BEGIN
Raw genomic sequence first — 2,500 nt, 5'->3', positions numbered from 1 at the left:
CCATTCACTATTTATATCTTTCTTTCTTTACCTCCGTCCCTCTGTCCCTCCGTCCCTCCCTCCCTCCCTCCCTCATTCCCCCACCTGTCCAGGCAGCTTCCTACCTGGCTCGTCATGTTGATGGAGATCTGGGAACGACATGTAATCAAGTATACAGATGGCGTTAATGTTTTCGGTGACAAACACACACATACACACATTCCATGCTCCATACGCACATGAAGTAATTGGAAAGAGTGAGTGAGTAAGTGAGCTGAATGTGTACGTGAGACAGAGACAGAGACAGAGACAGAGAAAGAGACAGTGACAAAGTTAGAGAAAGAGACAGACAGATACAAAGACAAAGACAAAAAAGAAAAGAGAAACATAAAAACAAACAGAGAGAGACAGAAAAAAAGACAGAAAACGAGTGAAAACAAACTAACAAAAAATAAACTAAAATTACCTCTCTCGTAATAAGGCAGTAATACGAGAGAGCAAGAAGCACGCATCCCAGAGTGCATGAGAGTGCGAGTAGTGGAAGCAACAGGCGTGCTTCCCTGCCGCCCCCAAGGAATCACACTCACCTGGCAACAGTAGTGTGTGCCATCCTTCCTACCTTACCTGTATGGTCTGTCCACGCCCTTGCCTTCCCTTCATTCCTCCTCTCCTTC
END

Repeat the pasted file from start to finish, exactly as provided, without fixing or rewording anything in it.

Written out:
Raw genomic sequence first — 2,500 nt, 5'->3', positions numbered from 1 at the left:
CCATTCACTATTTATATCTTTCTTTCTTTACCTCCGTCCCTCTGTCCCTCCGTCCCTCCCTCCCTCCCTCCCTCATTCCCCCACCTGTCCAGGCAGCTTCCTACCTGGCTCGTCATGTTGATGGAGATCTGGGAACGACATGTAATCAAGTATACAGATGGCGTTAATGTTTTCGGTGACAAACACACACATACACACATTCCATGCTCCATACGCACATGAAGTAATTGGAAAGAGTGAGTGAGTAAGTGAGCTGAATGTGTACGTGAGACAGAGACAGAGACAGAGACAGAGAAAGAGACAGTGACAAAGTTAGAGAAAGAGACAGACAGATACAAAGACAAAGACAAAAAAGAAAAGAGAAACATAAAAACAAACAGAGAGAGACAGAAAAAAAGACAGAAAACGAGTGAAAACAAACTAACAAAAAATAAACTAAAATTACCTCTCTCGTAATAAGGCAGTAATACGAGAGAGCAAGAAGCACGCATCCCAGAGTGCATGAGAGTGCGAGTAGTGGAAGCAACAGGCGTGCTTCCCTGCCGCCCCCAAGGAATCACACTCACCTGGCAACAGTAGTGTGTGCCATCCTTCCTACCTTACCTGTATGGTCTGTCCACGCCCTTGCCTTCCCTTCATTCCTCCTCTCCTTC